Tidskriftsomslag: The Economist, 7-13 maj 2016.

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POLITIK | Åsa Romson försöker rädda sig kvar som språkrör med en debattartikel i Dagens Nyheter. Men hon tycks inte förstå partiets problem.

Dagens Nyheter

Genom att visa på att åtta av tio punkter i valmanifestet har genomförts försöker Romson visa att hon förtjänar posten som språkrör.

Problemet med detta resonemang är att punkter i ett valmanifest inte säger speciellt mycket om Miljöpartiets problem.

Alla koalitionsregeringar bygger på att partierna får igenom det man gått till val på. Och alla partier går till val på sina valmanifest.

Ett regeringsmanifest är med andra ord minsta gemensamma nämnare för de som ingår i koalitionsregeringen. Utan en sådan överenskommelse skulle inget parti sätta sig i en regering.

Småpartierna i Alliansregeringen hävdade också att de var nöjda med vad de uppnått. Trots detta blev deras valresultat inte imponerande.

Detta berodde på att Allianspartierna redan innan de vunnit valet såg till att de var överens om vad de var överens om.

Men väljarna, speciellt kärnväljarna, ville också se att deras eget parti vunnit tunga ideologiska strider i förhandlingarna mellan Allianspartierna och i riksdagen. Väljarna önskade sig inte bara utdelning i form av minsta gemensamma liberala politik.

Samma dilemma har drabbat Miljöpartiet. De har fått igenom punkter som knappast upprört några socialdemokratiska väljare.

Men det är inte vad Miljöpartiet åstadkommit som är Åsa Romsons (och Gustav Fridolins) nuvarande problem utan snarare hur de hanterat partiets krackelerade självbild.

Vare sig språkrören – eller partiet – har kunnat leva upp till de värderingar de säger sig representera. Fortfarande verkar man inte förstå att de har ett grundläggande problem när deras ”inkluderande” attityd innebär att de välkomnar fascister, islamister och judehatare i Miljöpartiet.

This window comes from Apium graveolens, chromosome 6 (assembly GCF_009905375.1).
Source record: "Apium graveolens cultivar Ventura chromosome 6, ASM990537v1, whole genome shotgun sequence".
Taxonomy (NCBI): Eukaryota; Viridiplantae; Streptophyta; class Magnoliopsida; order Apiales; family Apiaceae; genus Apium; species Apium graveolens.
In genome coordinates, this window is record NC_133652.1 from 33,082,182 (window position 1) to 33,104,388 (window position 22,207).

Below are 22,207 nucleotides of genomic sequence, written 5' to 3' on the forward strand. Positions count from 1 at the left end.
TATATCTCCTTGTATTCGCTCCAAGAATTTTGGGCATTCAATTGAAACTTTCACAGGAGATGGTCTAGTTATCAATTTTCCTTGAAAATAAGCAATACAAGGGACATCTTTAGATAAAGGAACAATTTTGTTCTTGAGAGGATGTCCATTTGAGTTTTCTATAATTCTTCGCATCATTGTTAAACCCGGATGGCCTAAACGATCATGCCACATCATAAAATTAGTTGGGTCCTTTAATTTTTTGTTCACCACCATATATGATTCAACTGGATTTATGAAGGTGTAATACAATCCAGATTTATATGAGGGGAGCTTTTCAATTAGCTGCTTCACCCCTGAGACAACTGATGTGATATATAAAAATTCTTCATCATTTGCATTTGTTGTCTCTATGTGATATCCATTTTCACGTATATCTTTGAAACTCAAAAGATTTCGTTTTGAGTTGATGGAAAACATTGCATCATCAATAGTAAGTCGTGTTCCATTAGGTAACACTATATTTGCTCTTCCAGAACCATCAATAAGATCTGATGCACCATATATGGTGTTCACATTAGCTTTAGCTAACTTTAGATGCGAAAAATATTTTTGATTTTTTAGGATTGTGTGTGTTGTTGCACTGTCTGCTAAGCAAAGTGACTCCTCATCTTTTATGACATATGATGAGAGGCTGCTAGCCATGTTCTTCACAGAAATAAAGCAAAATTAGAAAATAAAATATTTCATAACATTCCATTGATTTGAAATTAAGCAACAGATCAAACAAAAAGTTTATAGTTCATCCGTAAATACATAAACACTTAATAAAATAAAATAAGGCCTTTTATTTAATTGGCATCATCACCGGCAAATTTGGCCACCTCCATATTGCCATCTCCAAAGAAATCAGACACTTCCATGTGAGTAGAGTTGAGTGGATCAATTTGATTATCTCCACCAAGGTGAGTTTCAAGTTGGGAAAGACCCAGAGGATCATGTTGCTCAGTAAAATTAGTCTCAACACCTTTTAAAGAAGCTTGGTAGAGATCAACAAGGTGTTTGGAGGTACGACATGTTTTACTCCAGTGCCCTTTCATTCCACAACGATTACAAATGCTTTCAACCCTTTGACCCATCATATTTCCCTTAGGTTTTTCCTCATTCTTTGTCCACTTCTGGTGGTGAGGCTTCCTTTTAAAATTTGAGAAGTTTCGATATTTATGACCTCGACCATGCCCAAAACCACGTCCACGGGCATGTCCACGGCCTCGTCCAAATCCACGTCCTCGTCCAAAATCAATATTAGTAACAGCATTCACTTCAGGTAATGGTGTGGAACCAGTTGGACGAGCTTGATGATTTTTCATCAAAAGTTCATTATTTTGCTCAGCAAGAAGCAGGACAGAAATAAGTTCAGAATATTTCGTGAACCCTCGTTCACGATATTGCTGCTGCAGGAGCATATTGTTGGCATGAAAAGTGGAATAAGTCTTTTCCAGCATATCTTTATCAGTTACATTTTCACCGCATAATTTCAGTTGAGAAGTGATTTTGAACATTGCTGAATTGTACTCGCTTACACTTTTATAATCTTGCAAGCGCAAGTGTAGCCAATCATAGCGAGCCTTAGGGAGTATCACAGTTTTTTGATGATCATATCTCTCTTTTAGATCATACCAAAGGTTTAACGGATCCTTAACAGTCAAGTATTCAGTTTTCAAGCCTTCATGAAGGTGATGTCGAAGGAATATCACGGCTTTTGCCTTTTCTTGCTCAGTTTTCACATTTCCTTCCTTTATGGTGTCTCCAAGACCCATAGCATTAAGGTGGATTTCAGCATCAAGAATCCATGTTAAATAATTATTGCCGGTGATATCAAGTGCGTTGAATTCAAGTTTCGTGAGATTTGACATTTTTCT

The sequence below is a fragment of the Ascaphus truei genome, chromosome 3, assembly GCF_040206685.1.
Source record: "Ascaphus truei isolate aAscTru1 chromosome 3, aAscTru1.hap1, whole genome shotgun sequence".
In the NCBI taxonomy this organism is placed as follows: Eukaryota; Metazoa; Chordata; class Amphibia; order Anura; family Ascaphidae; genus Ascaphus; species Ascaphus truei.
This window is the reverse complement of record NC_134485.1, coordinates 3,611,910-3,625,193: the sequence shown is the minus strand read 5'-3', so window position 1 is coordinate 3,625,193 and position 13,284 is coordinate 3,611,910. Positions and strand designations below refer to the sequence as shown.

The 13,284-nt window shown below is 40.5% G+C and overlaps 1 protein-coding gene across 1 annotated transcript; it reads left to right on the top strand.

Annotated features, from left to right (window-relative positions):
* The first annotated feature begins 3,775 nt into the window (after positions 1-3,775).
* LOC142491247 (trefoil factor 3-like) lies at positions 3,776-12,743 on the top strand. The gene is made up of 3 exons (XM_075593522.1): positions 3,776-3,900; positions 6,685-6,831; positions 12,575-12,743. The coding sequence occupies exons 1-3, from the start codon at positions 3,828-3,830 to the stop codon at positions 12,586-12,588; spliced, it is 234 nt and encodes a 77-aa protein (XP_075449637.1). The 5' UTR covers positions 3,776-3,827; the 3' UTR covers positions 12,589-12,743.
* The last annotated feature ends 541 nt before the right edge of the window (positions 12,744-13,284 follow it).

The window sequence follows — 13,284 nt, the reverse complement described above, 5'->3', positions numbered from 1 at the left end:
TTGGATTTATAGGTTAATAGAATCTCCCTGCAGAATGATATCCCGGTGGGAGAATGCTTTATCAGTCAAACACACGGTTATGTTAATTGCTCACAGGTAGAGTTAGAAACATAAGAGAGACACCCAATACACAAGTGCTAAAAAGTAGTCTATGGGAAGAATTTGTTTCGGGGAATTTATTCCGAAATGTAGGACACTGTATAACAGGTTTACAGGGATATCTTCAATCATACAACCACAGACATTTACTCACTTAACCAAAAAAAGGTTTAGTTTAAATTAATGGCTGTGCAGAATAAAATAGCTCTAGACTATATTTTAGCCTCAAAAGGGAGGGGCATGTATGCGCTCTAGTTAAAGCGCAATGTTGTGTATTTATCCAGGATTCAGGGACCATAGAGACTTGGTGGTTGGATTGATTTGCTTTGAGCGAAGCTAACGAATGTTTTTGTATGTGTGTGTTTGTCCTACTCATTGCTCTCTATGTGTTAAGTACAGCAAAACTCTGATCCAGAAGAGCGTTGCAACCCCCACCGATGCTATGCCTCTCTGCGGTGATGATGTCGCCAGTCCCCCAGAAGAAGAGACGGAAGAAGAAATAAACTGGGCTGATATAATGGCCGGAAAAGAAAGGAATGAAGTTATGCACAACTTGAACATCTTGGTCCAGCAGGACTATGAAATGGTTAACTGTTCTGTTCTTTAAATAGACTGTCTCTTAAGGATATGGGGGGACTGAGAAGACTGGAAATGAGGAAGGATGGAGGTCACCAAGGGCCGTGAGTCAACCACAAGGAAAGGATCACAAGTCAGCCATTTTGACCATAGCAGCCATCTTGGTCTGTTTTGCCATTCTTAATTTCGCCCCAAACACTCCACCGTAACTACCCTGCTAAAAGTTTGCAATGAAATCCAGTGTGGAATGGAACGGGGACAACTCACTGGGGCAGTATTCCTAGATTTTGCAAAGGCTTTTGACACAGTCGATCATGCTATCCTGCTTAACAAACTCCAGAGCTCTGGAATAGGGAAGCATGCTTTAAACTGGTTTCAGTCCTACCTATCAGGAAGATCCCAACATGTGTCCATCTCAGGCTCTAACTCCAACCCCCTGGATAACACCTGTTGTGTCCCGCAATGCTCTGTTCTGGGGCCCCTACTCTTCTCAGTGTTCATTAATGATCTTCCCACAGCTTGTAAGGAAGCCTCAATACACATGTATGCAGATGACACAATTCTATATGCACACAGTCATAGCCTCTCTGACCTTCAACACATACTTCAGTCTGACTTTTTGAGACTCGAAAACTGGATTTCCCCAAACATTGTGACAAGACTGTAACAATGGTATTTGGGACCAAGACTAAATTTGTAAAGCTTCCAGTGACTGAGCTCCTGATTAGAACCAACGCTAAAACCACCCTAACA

Så här skriver Romson i dagens tidning:

Det valmanifest som Miljöpartiet gick till val på 2014 sätter miljön först. Utifrån förutsättningarna, å ena sidan mycket högt ställda förväntningar på miljöpolitiken och å andra sidan en regering som agerar i minoritetsställning, är jag stolt över resultaten hittills.

Jag har som person fel och brister som alla andra, och jag har med rätta fått kritik i lägen då jag inte varit tillräckligt retoriskt vass. Som ett av två språkrör har jag också ansvar för den bristande krishanteringen som Miljöpartiet haft de senaste veckorna. Relevant och konstruktiv kritik välkomnar jag, och jag är min egen hårdaste recensent.

Det är mitt ansvar att politiken levererar i linje med de högt ställda förväntningarna. Och det är i detta – resultaten som uppnås – som jag hämtar mitt mandat.

När Miljöpartiet nu efter 1,5 år i regering gör en första utvärdering av valmanifestets avsnitt om Klimat och miljö konstaterar jag att åtta av tio punkter i valmanifestets är väg att infrias, medan två av punkterna kräver mer för att gå i hamn.

Det är bara att gratulera Romson över Miljöpartiets resultat i regeringen. Men det är inte det som är hennes problem.

Mehmet Kaplans samröre med fascister och islamister var bara det synligaste exemplet på Miljöpartiets djupa ideologiska kris. Detta är vad Romson borde skriva om. Att hon inte gör det betyder bara att hon inte förstår eller inte vill förstå.

Bild: Framsidan är Dagens Nyheter den 3 maj 2016.

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VAL 2016 | Vad är skillnaden mellan Donald Trump och Ted Cruz? En sak som sticker ut är deras förhållande till religion.

The New Yorker Febuary 1 2016

Trump framstår inte bara som ointresserad av religion utan också direkt obekväm i religiösa situationer.

I The New Yorker ger Ryan Lizza ett exempel när Trump hänvisade till ett avsnitt från ”Two Corinthians” snarare än från ”Second Corinthians”

Cruz däremot kan inte få nog av religion. Han framhäver ständigt religionens betydelse för hans kampanj.

En cyniker skulle säga att detta bara beror på att han är ute efter de väljare som brukar kallas socialkonservativa (d.v.s. troende, konservativa och med ett intresse för sociala frågor).

Men detta ger inte hela bilden av olikheterna mellan de två.